> import qualified Functional.Exercise.Exercise2 as Ex

1) Given the following function definitions, give an equivalent definition using lambda functions.

>func1::Bool->Integer->Integer->Integer

>func1bnm=ifnotbthennelsem

>

>func2::Integer->Integer

>func2n=n+n

>

>func3::Integer->Integer->Integer

>func3nm=n+m*m

>func1Lambda::Bool->Integer->Integer->Integer

>func1Lambda=\bnm->ifnotbthennelsem

>

>func2Lambda::Integer->Integer

>func2Lambda=\n->n+n

>

>func3Lambda::Integer->Integer->Integer

>func3Lambda=\nm->n+m*m

For example, for the function

>func::Integer->Bool->Integer

>funcnb=ifbthennelse42

an equivalent definition using a lambda function looks as follows.

>funcLambda::Integer->Bool->Integer

>funcLambda=\nb->ifbthennelse42

2) Given the `IntList` type from the lecture notes about "Recursion".

data IntList where

Nil :: IntList

Cons :: Integer -> IntList -> IntList

Define the following higher-order functions `mapList` and `filterList` that follow the same abstraction pattern as the functions we defined for `CoordMap` in the lecture.

3) Using these definitions of `mapList` and `filterList`, define the following functions that increment all `Integer` values of a given `IntList` and keep the `Integer`-values that are greater than 5, respectively.

>incList::IntList->IntList

>incListiList=mapListfunciList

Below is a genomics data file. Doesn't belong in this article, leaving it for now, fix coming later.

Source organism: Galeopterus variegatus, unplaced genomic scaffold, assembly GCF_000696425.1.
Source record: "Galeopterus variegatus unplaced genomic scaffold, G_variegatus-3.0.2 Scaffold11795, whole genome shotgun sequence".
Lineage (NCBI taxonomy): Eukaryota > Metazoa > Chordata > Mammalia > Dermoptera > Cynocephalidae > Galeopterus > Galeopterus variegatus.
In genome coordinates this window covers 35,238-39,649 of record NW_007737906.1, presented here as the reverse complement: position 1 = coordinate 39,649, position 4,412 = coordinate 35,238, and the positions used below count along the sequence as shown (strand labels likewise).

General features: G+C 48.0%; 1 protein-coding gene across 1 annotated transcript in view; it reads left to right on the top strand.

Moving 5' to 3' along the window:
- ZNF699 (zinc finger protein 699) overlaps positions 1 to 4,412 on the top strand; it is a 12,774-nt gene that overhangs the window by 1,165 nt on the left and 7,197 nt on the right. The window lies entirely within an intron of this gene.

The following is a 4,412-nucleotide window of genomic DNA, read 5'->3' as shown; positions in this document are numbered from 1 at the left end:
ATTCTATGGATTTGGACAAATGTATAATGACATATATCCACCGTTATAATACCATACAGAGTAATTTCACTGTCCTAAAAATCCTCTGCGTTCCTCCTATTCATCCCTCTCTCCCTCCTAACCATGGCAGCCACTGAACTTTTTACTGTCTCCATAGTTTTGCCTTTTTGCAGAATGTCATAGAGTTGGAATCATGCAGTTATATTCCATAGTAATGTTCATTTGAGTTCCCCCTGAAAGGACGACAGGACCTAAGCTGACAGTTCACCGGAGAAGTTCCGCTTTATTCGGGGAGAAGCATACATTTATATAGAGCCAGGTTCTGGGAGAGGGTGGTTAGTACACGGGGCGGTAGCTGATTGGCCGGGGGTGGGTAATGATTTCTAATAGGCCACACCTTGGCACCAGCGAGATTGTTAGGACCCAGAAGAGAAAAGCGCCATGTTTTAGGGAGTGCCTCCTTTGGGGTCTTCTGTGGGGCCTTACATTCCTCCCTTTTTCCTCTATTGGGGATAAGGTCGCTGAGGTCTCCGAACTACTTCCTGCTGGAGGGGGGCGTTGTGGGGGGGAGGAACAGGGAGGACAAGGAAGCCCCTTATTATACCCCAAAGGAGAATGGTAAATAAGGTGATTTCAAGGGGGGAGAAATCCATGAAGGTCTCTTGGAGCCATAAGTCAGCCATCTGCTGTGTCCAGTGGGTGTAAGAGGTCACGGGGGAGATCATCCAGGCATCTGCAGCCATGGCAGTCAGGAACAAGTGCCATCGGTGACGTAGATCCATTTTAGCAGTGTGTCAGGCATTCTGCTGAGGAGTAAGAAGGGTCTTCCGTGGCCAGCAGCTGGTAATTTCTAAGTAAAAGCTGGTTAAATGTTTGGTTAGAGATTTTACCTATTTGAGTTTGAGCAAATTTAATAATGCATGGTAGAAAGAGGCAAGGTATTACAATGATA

>wherefuncx=x+1

>greater5List::IntList->IntList

>greater5ListiList=filterListprediList

>wherepredx=x>5

The functions should behave as follows.

> incList (Cons 1 (Cons 2 (Cons 3 Nil)))

Cons 2 (Cons 3 (Cons 4 Nil))

> greater5List (Cons 2 (Cons 12 (Cons 5 Nil))

Cons 12 Nil

In a second step use lambda functions instead of a local function definition.

>incList'::IntList->IntList

>incList'iList=mapList(\x->x+1)iList

>greater5List'::IntList->IntList

>greater5List'iList=filterList(\x->x>5)iList

4) Given the `Field` data type from the last exercises.

data Token where

Blank :: Token

Block :: Token

data Row where

EmptyR :: Row

ARow :: Token -> Row -> Row

data Field where

EmptyF :: Field

AField :: Row -> Field -> Field

We implemented functions `replaceTokenInRow` and `replaceTokenInField`. Reimplement these functions using the higher-order helper functions `mapRow` and `mapField`. In order to avoid name clashes we imported the corresponding module qualified by using `Ex`.

<<<------------- Exercises corresponding to lecture on 16/12/19 ------------->>>

5) Now that we know about polymorphic structures, let us redefine the `Field` type as follows.

>-- type Field token = [[token]]

>typeFieldtoken=[]([]token)

Here, instead of reusing the `Token`s defined in the last exercise, we use a type parameter in order to use the type synonym `Field` with abritrary values.

Reimplement the function `replaceTokenInField` once more using the predefined higher-order function `map` that works an arbitrary lists; note that for this concrete example, we reuse `Ex.Token`.